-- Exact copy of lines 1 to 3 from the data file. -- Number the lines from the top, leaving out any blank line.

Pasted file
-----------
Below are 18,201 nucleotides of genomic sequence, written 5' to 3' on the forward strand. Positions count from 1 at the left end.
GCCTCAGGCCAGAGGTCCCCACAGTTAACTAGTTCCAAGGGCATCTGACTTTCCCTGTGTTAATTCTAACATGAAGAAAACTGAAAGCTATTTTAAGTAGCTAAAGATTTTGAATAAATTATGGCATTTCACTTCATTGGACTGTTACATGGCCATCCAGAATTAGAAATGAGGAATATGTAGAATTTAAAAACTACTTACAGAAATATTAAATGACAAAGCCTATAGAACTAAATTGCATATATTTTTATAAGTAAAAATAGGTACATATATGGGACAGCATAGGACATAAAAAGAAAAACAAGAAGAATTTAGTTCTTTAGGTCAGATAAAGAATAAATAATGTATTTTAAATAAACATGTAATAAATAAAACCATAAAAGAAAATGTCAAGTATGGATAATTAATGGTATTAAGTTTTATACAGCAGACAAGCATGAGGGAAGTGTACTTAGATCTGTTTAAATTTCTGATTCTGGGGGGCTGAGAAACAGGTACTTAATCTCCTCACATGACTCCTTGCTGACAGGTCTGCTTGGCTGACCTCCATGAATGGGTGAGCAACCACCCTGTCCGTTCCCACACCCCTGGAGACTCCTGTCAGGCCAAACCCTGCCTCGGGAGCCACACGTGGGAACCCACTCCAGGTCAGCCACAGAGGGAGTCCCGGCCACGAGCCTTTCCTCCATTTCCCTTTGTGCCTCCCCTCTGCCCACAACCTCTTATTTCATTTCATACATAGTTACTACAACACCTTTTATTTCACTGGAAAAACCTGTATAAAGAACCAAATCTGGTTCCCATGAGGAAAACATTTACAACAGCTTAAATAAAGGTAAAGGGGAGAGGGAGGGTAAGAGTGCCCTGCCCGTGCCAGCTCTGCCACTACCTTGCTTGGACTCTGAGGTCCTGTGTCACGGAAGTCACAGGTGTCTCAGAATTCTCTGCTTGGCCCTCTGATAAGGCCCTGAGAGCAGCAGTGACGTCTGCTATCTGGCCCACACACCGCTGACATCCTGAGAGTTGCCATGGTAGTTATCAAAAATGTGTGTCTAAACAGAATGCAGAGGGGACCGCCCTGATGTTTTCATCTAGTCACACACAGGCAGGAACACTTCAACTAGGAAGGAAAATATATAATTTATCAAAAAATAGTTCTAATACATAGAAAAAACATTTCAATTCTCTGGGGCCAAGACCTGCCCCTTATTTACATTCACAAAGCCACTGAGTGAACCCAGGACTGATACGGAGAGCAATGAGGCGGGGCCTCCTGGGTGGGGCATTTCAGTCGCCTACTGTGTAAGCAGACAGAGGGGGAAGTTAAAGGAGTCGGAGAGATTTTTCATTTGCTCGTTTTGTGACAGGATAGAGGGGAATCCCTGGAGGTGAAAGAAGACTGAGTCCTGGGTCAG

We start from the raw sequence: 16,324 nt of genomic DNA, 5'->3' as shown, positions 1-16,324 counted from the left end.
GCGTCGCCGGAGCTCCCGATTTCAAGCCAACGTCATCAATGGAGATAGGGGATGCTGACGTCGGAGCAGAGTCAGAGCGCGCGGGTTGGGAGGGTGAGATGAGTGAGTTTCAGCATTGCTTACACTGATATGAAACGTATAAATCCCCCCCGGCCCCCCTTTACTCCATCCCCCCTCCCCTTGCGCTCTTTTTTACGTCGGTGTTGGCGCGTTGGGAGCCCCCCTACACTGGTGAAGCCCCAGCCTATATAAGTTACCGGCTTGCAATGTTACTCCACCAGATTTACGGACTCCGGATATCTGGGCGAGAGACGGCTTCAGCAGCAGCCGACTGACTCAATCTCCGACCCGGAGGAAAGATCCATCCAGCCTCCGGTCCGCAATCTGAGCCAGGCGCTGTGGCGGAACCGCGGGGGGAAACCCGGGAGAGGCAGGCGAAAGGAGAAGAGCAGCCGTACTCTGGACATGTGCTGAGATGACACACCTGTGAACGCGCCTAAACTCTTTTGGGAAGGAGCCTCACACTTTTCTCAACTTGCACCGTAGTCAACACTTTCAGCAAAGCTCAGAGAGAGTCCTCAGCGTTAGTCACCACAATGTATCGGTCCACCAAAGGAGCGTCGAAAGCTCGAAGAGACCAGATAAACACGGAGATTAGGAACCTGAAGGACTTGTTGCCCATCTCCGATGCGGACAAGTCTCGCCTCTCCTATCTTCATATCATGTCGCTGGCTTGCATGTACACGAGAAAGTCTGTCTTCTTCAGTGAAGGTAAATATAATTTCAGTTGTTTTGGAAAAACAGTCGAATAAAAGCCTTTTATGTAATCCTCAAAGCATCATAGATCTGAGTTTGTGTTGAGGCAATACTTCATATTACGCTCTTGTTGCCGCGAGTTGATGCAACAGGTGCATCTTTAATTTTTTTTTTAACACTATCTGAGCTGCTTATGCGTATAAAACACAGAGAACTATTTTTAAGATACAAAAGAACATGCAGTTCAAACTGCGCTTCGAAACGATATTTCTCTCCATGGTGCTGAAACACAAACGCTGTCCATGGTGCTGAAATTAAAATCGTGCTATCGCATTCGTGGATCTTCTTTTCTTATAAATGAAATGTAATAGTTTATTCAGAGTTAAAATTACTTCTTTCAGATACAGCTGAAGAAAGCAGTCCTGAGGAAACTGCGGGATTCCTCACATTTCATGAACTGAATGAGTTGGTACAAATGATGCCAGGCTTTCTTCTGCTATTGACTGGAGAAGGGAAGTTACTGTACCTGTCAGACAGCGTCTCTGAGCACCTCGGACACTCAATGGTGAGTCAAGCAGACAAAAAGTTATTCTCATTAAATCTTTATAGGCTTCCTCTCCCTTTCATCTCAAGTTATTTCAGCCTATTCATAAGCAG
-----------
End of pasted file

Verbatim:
Below are 18,201 nucleotides of genomic sequence, written 5' to 3' on the forward strand. Positions count from 1 at the left end.
GCCTCAGGCCAGAGGTCCCCACAGTTAACTAGTTCCAAGGGCATCTGACTTTCCCTGTGTTAATTCTAACATGAAGAAAACTGAAAGCTATTTTAAGTAGCTAAAGATTTTGAATAAATTATGGCATTTCACTTCATTGGACTGTTACATGGCCATCCAGAATTAGAAATGAGGAATATGTAGAATTTAAAAACTACTTACAGAAATATTAAATGACAAAGCCTATAGAACTAAATTGCATATATTTTTATAAGTAAAAATAGGTACATATATGGGACAGCATAGGACATAAAAAGAAAAACAAGAAGAATTTAGTTCTTTAGGTCAGATAAAGAATAAATAATGTATTTTAAATAAACATGTAATAAATAAAACCATAAAAGAAAATGTCAAGTATGGATAATTAATGGTATTAAGTTTTATACAGCAGACAAGCATGAGGGAAGTGTACTTAGATCTGTTTAAATTTCTGATTCTGGGGGGCTGAGAAACAGGTACTTAATCTCCTCACATGACTCCTTGCTGACAGGTCTGCTTGGCTGACCTCCATGAATGGGTGAGCAACCACCCTGTCCGTTCCCACACCCCTGGAGACTCCTGTCAGGCCAAACCCTGCCTCGGGAGCCACACGTGGGAACCCACTCCAGGTCAGCCACAGAGGGAGTCCCGGCCACGAGCCTTTCCTCCATTTCCCTTTGTGCCTCCCCTCTGCCCACAACCTCTTATTTCATTTCATACATAGTTACTACAACACCTTTTATTTCACTGGAAAAACCTGTATAAAGAACCAAATCTGGTTCCCATGAGGAAAACATTTACAACAGCTTAAATAAAGGTAAAGGGGAGAGGGAGGGTAAGAGTGCCCTGCCCGTGCCAGCTCTGCCACTACCTTGCTTGGACTCTGAGGTCCTGTGTCACGGAAGTCACAGGTGTCTCAGAATTCTCTGCTTGGCCCTCTGATAAGGCCCTGAGAGCAGCAGTGACGTCTGCTATCTGGCCCACACACCGCTGACATCCTGAGAGTTGCCATGGTAGTTATCAAAAATGTGTGTCTAAACAGAATGCAGAGGGGACCGCCCTGATGTTTTCATCTAGTCACACACAGGCAGGAACACTTCAACTAGGAAGGAAAATATATAATTTATCAAAAAATAGTTCTAATACATAGAAAAAACATTTCAATTCTCTGGGGCCAAGACCTGCCCCTTATTTACATTCACAAAGCCACTGAGTGAACCCAGGACTGATACGGAGAGCAATGAGGCGGGGCCTCCTGGGTGGGGCATTTCAGTCGCCTACTGTGTAAGCAGACAGAGGGGGAAGTTAAAGGAGTCGGAGAGATTTTTCATTTGCTCGTTTTGTGACAGGATAGAGGGGAATCCCTGGAGGTGAAAGAAGACTGAGTCCTGGGTCAG

We start from the raw sequence: 16,324 nt of genomic DNA, 5'->3' as shown, positions 1-16,324 counted from the left end.